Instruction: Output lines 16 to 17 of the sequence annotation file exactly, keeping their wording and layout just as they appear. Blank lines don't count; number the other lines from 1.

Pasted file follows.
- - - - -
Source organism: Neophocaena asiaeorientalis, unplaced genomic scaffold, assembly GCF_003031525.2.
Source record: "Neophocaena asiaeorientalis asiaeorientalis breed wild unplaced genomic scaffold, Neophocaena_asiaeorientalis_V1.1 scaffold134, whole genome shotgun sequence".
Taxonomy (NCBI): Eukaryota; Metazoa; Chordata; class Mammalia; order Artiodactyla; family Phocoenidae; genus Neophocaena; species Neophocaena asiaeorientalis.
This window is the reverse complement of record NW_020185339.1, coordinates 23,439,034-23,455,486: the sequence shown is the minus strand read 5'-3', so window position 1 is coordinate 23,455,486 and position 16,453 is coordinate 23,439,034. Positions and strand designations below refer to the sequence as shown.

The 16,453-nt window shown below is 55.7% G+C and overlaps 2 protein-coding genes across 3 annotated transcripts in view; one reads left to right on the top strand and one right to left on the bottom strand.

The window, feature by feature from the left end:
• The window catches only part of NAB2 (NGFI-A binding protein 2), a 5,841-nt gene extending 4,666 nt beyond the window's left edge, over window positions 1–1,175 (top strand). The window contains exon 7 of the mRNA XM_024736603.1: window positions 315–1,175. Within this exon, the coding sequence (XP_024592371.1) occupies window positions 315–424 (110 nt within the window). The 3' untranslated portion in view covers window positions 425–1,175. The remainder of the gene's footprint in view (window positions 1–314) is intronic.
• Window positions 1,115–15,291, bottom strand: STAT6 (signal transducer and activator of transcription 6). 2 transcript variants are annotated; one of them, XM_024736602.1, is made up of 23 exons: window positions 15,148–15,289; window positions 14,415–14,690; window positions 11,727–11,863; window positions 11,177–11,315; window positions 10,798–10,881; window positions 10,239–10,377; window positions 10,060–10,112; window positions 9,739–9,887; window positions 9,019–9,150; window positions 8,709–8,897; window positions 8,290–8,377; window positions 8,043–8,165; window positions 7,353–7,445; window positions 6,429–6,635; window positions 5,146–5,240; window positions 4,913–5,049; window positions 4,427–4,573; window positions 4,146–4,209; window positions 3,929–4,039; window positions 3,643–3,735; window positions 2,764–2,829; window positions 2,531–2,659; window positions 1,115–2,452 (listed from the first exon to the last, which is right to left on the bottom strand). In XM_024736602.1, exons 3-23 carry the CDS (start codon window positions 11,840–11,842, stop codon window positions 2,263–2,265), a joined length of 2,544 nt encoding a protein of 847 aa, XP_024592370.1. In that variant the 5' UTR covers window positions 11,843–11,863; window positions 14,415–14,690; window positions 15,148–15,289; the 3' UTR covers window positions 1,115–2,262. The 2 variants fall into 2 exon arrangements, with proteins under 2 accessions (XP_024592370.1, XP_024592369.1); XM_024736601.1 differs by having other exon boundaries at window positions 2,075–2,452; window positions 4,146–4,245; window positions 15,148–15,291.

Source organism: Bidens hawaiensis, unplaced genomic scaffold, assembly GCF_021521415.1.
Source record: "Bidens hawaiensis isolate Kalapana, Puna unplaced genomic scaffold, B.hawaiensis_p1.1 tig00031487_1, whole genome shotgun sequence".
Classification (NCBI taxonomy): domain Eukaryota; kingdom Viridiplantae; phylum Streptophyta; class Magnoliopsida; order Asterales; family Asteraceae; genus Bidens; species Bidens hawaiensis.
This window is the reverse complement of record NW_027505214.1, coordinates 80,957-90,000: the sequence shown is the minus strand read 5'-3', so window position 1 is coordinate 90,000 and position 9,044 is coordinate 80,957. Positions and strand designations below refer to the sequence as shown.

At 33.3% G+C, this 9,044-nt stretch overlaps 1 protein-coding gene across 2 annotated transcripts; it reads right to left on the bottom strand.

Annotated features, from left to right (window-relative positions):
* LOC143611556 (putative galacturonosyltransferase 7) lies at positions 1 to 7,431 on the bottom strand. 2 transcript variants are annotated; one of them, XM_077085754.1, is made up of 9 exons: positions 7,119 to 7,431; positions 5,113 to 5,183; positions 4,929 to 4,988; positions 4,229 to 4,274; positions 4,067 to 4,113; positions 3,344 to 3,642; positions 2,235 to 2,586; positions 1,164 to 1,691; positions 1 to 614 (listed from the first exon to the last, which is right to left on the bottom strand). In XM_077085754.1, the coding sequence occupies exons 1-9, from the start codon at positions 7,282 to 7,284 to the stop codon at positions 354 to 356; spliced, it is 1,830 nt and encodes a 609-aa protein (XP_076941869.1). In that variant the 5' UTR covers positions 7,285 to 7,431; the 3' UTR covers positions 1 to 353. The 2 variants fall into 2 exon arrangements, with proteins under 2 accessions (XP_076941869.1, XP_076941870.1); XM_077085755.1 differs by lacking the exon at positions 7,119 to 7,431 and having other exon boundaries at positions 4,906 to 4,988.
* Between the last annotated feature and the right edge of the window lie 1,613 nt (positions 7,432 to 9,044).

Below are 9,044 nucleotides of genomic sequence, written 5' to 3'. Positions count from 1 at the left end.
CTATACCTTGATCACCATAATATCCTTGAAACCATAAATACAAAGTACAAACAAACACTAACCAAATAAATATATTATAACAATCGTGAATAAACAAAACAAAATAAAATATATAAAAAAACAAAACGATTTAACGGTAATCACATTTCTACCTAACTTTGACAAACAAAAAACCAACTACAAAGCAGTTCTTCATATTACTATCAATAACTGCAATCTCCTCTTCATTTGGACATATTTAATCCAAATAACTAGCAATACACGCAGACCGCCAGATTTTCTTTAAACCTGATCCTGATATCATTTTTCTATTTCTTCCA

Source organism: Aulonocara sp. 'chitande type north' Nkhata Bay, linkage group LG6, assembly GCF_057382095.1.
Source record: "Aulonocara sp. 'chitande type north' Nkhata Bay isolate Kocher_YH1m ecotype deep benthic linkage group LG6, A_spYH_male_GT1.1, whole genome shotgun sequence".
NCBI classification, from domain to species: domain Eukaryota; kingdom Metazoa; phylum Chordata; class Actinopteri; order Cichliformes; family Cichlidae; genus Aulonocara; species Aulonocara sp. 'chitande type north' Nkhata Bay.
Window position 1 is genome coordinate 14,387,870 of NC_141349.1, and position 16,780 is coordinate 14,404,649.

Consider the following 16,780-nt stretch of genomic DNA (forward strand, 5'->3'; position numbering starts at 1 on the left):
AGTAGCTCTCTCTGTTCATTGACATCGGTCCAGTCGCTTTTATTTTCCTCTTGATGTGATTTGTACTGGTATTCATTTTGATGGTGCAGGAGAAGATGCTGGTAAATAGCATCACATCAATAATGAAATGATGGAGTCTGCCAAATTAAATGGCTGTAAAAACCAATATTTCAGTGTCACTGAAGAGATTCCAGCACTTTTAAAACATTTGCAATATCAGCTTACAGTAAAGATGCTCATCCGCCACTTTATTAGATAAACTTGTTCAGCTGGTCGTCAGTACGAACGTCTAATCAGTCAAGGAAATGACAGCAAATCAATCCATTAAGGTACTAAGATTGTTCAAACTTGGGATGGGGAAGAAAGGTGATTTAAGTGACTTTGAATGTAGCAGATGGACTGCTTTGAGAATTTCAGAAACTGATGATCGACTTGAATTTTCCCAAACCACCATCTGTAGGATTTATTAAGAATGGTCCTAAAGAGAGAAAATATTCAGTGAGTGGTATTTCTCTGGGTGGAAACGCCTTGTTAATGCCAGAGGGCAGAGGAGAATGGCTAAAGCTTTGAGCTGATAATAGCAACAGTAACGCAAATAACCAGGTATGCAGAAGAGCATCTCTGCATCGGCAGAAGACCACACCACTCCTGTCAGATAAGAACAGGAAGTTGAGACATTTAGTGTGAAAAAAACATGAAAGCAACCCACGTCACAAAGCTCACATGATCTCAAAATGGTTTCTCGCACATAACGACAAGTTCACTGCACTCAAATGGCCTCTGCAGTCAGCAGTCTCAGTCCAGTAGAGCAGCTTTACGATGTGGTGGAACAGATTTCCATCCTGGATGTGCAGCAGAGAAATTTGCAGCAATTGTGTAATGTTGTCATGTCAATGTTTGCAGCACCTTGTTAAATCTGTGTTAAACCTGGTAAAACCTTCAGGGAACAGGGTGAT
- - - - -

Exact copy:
* Between the last annotated feature and the right edge of the window lie 1,613 nt (positions 7,432 to 9,044).

Below are 9,044 nucleotides of genomic sequence, written 5' to 3'. Positions count from 1 at the left end.